In terms of features, Fight Night draws the pixilated crowd. In single player, players can choose a career mode with a new boxer or choose to recreate the career of a great. On top of this there are standard matches, historic fight matches a la Frazier/Ali or Ray Robinson/Jake Lamotta, and slugfest matches with rounds that go until a contestant is knocked down. Xbox Live mode adds a tremendous amount of replay. Although you may find the controls lagging a bit at times, finding a good room can allow for some intense online games. Live mode allows you to choose your weight class, a few other options, and dive into the action. Although on Live in this game, as with others, everybody likes to be a “telephone tough guy.”

The create-a-player feature in this game is truly outstanding. While making your character you can choose between a variety of skin tones, hair styles and builds. Making your boxer a Vin Diesel or making him a Butterbean is your choice. After you’ve picked the basics you’re taken to a screen where you can pick between about 8 different facial features. Anything from forehead, cheek, jaw, nose, eyes, mouth, and more can be adjusted. With a little time and some creativity you can make a character who looks like anybody you choose. Making various characters and trying to create your favorite excluded boxer can make for a considerable amount of fun. Unless of course you’re as artistically untalented as I am. In which case, give up now.

The effects in this game merge very well. The announcing, although repetitive after a while, is amazing at first and really adds to the reality. Hard punches sound painful and boxers let out cries of battle at every big swing. The crowd roars when a big hit is landed and when in a big arena you can always hear the ambient background noise of the crowd. The soundtrack is filled with hip-hop beats and even as someone who is not the largest fan of the genre I found the music to be fitting of the game and well implemented. The music blends so well with the mood of the game that you just can’t hate it, no matter how much the songs may not appeal to you. The designers did an excellent job of picking out quality tunes and emphasizing good beats. Although, we’ve come to expect this from EA sports games, have we not?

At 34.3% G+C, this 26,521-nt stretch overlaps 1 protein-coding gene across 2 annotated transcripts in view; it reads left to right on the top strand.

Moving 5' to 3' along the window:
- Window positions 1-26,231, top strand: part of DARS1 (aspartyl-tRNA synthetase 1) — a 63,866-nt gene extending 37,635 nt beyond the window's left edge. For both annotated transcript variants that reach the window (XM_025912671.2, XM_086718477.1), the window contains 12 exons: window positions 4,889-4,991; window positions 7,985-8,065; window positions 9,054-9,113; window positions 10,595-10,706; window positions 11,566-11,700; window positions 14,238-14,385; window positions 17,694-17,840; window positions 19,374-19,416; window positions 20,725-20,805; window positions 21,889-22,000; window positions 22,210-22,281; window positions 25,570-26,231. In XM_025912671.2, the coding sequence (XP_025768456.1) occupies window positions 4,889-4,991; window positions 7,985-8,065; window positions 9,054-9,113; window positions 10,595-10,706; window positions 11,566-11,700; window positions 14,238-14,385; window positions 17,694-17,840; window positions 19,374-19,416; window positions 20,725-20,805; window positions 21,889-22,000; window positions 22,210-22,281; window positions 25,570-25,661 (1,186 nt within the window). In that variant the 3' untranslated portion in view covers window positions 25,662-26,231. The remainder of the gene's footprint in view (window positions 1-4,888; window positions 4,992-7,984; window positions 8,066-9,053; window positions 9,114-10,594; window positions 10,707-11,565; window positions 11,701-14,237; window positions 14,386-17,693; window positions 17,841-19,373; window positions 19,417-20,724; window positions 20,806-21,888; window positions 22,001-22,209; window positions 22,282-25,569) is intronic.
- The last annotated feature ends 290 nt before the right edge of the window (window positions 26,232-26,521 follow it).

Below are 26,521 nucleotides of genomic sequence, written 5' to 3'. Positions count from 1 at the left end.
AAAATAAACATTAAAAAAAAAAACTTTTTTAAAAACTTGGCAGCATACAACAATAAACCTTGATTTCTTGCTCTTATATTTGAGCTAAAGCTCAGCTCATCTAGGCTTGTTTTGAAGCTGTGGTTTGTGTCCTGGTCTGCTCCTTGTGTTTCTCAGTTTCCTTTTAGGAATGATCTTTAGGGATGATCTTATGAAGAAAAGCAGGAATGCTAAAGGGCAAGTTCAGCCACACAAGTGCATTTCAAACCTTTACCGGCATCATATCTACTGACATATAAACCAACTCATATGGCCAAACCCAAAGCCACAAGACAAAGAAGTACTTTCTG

After a while you’ll probably find that boxing is just boxing. It never changes. But there should be no doubt in your mind that this is the boxing game to own. If you own a 360 and nothing else, it is the only boxing game to own. Which is not a bad thing. Not much else could be asked for from this game. There could potentially be a few more historic boxers or some extra variance in the specialty punches but there are rarely times when you are wishing that you could make your boxer do things that he doesn’t. Everything you need is there. Even the cheap shots. And yes, Holyfield has a headbutt.

TITLE: Fight Night Round 3
HDTV Support: 480p, 720p, 1080i
5.1 Surround Sound: yes
PLATFORM: Xbox 360
Retail Price: $59.99